Heir Jordan

April 20, 2015 -
Picture by Erik Charlton

Picture by Erik Charlton

It is both premature and unfair, to anoint Jordan Spieth as an all-time great player. His greatness will evolve over a period of time and is much more likely to happen if he doesn’t carry the excess baggage of unreal expectation.

What we can safely say is that Jordan Spieth has had a great beginning to his career. When he won the Masters last week, he became the second youngest winner of golf’s most revered Major and tied the 72-score scoring record with a mind blowing total of 18-under par.

The Masters was his second win in his last four events and the third of his career. Only two other players in the modern era have won three times before their 22nd birthday, Sergio Garcia and Tiger Woods.

Other players who have won a Major before turning 22 include Woods, Gene Sarazen, Walter Hagen and Bobby Jones.

Spieth’s victory at Augusta moved him up to #2 in the Rolex World Golf Rankings behind Rory McIlroy and in hot pursuit of the 25-year old Irishman. Spieth has been quoted, without being loud or obnoxious, saying that he not only wants to be the #1 player in the world, but that he wants to have a Hall of Fame career. It is difficult to openly admit to goals like that without coming off as brash, but Spieth manages to do so in his respectful, confident and graceful manner.

Spieth already displays so many characteristics which separate him from not only others his age, but from most people.

His hero is his 14-year old sister, Ellie, who has a neurological disorder that means she is on the autism spectrum. Spieth unabashedly adores Ellie, who he credits with being both his inspiration, and the funniest member of his family.

As Spieth told the Washington Post: “It’s humbling to see Ellie and her friends and the struggles they go through each day that we take for granted.’’ Grounded and completely with perspective.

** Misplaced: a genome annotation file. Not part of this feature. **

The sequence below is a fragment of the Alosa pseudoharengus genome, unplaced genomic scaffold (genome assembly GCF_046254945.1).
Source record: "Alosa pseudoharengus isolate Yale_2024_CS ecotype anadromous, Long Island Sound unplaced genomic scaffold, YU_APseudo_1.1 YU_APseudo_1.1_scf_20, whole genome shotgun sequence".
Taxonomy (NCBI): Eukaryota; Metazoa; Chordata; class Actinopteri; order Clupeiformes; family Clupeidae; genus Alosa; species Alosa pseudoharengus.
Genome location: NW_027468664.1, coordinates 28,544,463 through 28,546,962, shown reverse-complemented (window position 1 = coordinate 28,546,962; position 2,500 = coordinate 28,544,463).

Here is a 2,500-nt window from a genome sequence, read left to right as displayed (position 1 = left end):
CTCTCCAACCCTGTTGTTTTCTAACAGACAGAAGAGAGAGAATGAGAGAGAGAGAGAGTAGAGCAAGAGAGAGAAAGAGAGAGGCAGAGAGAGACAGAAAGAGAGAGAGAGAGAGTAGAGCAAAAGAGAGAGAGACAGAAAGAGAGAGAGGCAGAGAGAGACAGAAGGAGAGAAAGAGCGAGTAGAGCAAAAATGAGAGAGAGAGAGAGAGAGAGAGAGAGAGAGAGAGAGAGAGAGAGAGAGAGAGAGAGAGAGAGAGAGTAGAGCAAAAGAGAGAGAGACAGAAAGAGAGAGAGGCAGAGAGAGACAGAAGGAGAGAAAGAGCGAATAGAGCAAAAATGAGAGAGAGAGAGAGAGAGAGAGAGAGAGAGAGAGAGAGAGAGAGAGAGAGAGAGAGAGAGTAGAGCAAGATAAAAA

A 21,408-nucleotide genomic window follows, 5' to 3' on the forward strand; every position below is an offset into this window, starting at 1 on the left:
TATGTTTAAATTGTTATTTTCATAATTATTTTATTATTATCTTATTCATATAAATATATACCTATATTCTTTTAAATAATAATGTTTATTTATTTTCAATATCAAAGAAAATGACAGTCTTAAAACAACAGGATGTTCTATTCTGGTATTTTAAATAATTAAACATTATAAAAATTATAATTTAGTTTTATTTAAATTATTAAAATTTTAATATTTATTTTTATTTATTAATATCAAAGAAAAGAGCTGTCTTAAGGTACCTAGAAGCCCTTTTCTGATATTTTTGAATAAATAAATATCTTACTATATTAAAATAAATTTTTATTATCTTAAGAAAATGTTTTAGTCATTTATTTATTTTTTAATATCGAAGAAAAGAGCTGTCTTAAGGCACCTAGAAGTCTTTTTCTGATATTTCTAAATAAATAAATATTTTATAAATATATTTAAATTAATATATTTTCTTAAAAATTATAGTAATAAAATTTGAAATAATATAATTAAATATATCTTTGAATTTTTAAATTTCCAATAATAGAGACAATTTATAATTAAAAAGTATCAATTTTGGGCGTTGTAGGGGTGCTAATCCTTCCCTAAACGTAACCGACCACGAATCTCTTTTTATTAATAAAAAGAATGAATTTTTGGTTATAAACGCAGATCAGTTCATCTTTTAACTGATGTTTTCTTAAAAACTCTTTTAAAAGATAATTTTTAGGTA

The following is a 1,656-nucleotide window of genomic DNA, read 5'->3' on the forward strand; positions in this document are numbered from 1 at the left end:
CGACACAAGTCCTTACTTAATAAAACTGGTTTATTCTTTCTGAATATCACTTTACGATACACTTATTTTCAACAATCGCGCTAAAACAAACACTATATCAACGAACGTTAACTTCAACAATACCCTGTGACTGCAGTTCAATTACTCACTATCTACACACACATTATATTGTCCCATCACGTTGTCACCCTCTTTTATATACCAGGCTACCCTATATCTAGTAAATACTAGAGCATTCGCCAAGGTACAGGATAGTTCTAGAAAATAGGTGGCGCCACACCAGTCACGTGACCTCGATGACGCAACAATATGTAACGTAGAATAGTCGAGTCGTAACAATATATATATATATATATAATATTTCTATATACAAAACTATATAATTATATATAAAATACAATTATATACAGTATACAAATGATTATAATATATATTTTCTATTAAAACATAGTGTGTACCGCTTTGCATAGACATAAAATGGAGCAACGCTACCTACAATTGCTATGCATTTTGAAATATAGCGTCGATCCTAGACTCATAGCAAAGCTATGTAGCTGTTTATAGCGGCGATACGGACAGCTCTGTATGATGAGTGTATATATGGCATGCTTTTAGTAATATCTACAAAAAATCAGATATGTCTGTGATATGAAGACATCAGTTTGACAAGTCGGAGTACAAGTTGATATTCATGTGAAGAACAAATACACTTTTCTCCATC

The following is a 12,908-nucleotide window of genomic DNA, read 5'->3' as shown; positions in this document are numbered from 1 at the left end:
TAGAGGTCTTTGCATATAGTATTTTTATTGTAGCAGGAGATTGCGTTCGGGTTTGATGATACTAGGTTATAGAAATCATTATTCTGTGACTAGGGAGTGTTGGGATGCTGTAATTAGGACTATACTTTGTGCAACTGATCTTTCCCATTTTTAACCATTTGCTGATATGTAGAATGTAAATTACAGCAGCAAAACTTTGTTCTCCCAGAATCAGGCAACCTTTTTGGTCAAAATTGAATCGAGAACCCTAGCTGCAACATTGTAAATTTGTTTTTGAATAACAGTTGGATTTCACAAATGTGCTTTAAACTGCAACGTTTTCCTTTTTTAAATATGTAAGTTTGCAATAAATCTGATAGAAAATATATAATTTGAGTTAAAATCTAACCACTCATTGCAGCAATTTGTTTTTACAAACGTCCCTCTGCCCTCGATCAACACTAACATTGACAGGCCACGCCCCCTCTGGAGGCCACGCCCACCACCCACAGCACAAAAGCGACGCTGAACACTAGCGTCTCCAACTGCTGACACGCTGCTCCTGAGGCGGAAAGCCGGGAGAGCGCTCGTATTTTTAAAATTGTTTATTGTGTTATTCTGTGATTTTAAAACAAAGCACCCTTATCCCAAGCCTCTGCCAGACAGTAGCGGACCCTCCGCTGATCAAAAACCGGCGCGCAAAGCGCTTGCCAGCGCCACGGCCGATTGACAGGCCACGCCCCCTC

Spieth is humble and genuinely so, as this quote attests: “I’m lucky to play on tour and to compete with these guys, it’s been a dream come true.” Spieth, has none of the braggadocio that seems to be the accompanying mantra of so many athletes today.

In 2014, Spieth created his own charity, the Jordan Spieth Charitable Trust, which raises awareness for and financial support to special needs youths, junior golf and military families. How many other 20-year olds do you know who started their own charity?

Typically, when a player wins The Masters and they are entered into the following week’s tournament, the RBC Heritage, they withdraw to bask in the accolades that come with winning at Augusta. Not Spieth. Having made a commitment to play at Harbor Town, Spieth said simply that he would be honoring that.

All these attributes in one so young, have given him the foundation for a greatness that could supersede all that he may accomplish as a professional golfer. They have given fans the hope for a real superstar, one who embraces the opportunity to be a role model, and in whom we can all believe.

Time will reveal how his story is told, but the first few chapters have been profoundly mesmerizing.

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